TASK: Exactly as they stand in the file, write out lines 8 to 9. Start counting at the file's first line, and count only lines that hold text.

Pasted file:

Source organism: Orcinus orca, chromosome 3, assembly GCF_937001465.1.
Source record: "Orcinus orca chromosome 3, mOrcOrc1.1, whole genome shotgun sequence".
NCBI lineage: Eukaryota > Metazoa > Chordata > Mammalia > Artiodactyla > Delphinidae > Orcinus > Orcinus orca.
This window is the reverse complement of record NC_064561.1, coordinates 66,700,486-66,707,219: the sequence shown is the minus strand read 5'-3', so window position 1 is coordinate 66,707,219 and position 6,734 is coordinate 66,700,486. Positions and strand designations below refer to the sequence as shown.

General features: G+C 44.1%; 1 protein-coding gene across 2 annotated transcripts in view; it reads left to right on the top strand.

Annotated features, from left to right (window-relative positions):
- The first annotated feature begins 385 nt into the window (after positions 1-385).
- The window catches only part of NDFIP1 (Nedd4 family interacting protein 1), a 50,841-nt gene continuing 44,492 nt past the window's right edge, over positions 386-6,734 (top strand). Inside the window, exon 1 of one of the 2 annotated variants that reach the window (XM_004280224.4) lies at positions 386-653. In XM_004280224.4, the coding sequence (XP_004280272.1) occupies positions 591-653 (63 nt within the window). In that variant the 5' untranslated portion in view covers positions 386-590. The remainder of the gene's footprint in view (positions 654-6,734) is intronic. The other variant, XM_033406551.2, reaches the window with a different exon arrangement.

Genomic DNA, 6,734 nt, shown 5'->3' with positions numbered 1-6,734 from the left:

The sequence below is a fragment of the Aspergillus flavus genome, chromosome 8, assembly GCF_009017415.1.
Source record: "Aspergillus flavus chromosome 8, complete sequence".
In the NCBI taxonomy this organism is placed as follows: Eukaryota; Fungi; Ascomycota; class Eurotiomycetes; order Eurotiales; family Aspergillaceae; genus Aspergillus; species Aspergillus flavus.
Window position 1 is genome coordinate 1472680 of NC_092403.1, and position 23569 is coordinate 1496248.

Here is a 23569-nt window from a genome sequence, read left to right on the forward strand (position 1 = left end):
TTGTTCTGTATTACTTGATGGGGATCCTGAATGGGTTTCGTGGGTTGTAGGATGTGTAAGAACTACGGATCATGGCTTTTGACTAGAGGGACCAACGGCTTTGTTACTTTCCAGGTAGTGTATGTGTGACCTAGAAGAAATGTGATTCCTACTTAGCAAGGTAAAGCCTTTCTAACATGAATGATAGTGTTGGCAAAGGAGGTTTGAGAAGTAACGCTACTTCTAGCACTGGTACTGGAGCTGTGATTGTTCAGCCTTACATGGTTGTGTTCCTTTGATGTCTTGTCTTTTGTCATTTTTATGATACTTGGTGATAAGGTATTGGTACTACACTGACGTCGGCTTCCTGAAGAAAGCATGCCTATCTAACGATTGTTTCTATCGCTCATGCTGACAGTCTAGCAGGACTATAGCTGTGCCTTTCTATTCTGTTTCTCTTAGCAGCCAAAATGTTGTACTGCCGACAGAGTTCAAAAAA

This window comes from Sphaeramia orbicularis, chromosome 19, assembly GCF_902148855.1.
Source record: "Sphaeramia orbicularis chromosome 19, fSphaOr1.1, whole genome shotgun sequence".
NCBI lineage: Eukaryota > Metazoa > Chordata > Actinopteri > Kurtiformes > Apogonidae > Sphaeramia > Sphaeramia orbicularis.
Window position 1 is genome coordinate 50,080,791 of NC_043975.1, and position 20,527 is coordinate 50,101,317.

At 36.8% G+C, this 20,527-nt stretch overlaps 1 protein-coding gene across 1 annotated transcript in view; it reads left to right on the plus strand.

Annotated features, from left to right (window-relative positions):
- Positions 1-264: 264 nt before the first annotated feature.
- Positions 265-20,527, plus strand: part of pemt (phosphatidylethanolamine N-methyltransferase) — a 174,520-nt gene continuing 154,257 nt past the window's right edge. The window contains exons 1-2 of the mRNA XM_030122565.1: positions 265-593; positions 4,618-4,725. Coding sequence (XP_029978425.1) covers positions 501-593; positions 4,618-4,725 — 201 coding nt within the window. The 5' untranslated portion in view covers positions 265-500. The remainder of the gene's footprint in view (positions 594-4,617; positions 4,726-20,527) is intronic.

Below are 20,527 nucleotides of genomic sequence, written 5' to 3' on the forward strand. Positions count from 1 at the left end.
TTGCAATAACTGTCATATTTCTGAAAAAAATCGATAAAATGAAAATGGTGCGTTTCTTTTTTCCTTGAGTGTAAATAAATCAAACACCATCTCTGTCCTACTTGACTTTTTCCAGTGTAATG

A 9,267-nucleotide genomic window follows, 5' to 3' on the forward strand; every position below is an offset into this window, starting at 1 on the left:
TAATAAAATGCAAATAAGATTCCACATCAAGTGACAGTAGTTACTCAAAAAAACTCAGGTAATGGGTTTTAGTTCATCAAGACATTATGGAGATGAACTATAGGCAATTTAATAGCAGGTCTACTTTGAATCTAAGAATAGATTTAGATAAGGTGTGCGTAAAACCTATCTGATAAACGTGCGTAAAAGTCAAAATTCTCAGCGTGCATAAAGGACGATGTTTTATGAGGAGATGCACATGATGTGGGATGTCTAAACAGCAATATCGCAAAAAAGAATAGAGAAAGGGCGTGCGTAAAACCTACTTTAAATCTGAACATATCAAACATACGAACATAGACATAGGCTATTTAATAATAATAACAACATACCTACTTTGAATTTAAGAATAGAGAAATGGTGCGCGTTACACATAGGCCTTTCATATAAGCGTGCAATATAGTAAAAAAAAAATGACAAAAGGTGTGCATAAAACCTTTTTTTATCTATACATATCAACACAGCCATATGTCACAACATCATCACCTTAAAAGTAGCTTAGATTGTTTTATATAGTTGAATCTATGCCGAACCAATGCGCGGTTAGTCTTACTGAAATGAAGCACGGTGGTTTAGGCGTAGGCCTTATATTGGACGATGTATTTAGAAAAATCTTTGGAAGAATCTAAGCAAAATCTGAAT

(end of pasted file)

- The window catches only part of NDFIP1 (Nedd4 family interacting protein 1), a 50,841-nt gene continuing 44,492 nt past the window's right edge, over positions 386-6,734 (top strand). Inside the window, exon 1 of one of the 2 annotated variants that reach the window (XM_004280224.4) lies at positions 386-653. In XM_004280224.4, the coding sequence (XP_004280272.1) occupies positions 591-653 (63 nt within the window). In that variant the 5' untranslated portion in view covers positions 386-590. The remainder of the gene's footprint in view (positions 654-6,734) is intronic. The other variant, XM_033406551.2, reaches the window with a different exon arrangement.

Genomic DNA, 6,734 nt, shown 5'->3' with positions numbered 1-6,734 from the left: